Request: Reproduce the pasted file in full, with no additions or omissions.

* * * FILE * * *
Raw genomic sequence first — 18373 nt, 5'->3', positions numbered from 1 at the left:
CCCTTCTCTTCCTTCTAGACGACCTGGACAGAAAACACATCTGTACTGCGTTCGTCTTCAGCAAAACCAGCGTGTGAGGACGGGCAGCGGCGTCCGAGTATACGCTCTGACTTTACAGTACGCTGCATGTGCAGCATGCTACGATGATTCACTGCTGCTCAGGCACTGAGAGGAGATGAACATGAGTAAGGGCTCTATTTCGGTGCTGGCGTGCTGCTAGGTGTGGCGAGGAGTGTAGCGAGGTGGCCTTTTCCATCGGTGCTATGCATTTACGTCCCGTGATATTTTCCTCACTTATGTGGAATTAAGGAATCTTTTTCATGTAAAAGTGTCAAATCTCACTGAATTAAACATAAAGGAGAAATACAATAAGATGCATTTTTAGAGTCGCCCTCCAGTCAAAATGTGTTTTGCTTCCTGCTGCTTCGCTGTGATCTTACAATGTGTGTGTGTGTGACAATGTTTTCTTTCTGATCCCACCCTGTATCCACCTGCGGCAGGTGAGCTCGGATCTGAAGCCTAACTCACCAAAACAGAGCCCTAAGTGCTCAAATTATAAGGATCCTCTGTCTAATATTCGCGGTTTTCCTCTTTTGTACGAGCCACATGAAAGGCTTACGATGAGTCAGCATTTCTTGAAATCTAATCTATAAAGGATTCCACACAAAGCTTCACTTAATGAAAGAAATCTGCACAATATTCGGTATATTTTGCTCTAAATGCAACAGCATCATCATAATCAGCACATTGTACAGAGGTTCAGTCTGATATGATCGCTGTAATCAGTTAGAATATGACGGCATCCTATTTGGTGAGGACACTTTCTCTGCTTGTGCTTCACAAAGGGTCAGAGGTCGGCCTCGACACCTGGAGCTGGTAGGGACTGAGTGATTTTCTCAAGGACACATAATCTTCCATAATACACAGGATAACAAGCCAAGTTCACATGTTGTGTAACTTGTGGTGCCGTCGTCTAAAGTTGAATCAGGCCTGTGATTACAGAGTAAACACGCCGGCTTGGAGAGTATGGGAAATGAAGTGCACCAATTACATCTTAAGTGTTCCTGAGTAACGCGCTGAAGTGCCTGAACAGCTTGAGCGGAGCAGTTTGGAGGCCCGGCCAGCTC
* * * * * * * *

Raw genomic sequence first — 18373 nt, 5'->3', positions numbered from 1 at the left:
CCCTTCTCTTCCTTCTAGACGACCTGGACAGAAAACACATCTGTACTGCGTTCGTCTTCAGCAAAACCAGCGTGTGAGGACGGGCAGCGGCGTCCGAGTATACGCTCTGACTTTACAGTACGCTGCATGTGCAGCATGCTACGATGATTCACTGCTGCTCAGGCACTGAGAGGAGATGAACATGAGTAAGGGCTCTATTTCGGTGCTGGCGTGCTGCTAGGTGTGGCGAGGAGTGTAGCGAGGTGGCCTTTTCCATCGGTGCTATGCATTTACGTCCCGTGATATTTTCCTCACTTATGTGGAATTAAGGAATCTTTTTCATGTAAAAGTGTCAAATCTCACTGAATTAAACATAAAGGAGAAATACAATAAGATGCATTTTTAGAGTCGCCCTCCAGTCAAAATGTGTTTTGCTTCCTGCTGCTTCGCTGTGATCTTACAATGTGTGTGTGTGTGACAATGTTTTCTTTCTGATCCCACCCTGTATCCACCTGCGGCAGGTGAGCTCGGATCTGAAGCCTAACTCACCAAAACAGAGCCCTAAGTGCTCAAATTATAAGGATCCTCTGTCTAATATTCGCGGTTTTCCTCTTTTGTACGAGCCACATGAAAGGCTTACGATGAGTCAGCATTTCTTGAAATCTAATCTATAAAGGATTCCACACAAAGCTTCACTTAATGAAAGAAATCTGCACAATATTCGGTATATTTTGCTCTAAATGCAACAGCATCATCATAATCAGCACATTGTACAGAGGTTCAGTCTGATATGATCGCTGTAATCAGTTAGAATATGACGGCATCCTATTTGGTGAGGACACTTTCTCTGCTTGTGCTTCACAAAGGGTCAGAGGTCGGCCTCGACACCTGGAGCTGGTAGGGACTGAGTGATTTTCTCAAGGACACATAATCTTCCATAATACACAGGATAACAAGCCAAGTTCACATGTTGTGTAACTTGTGGTGCCGTCGTCTAAAGTTGAATCAGGCCTGTGATTACAGAGTAAACACGCCGGCTTGGAGAGTATGGGAAATGAAGTGCACCAATTACATCTTAAGTGTTCCTGAGTAACGCGCTGAAGTGCCTGAACAGCTTGAGCGGAGCAGTTTGGAGGCCCGGCCAGCTC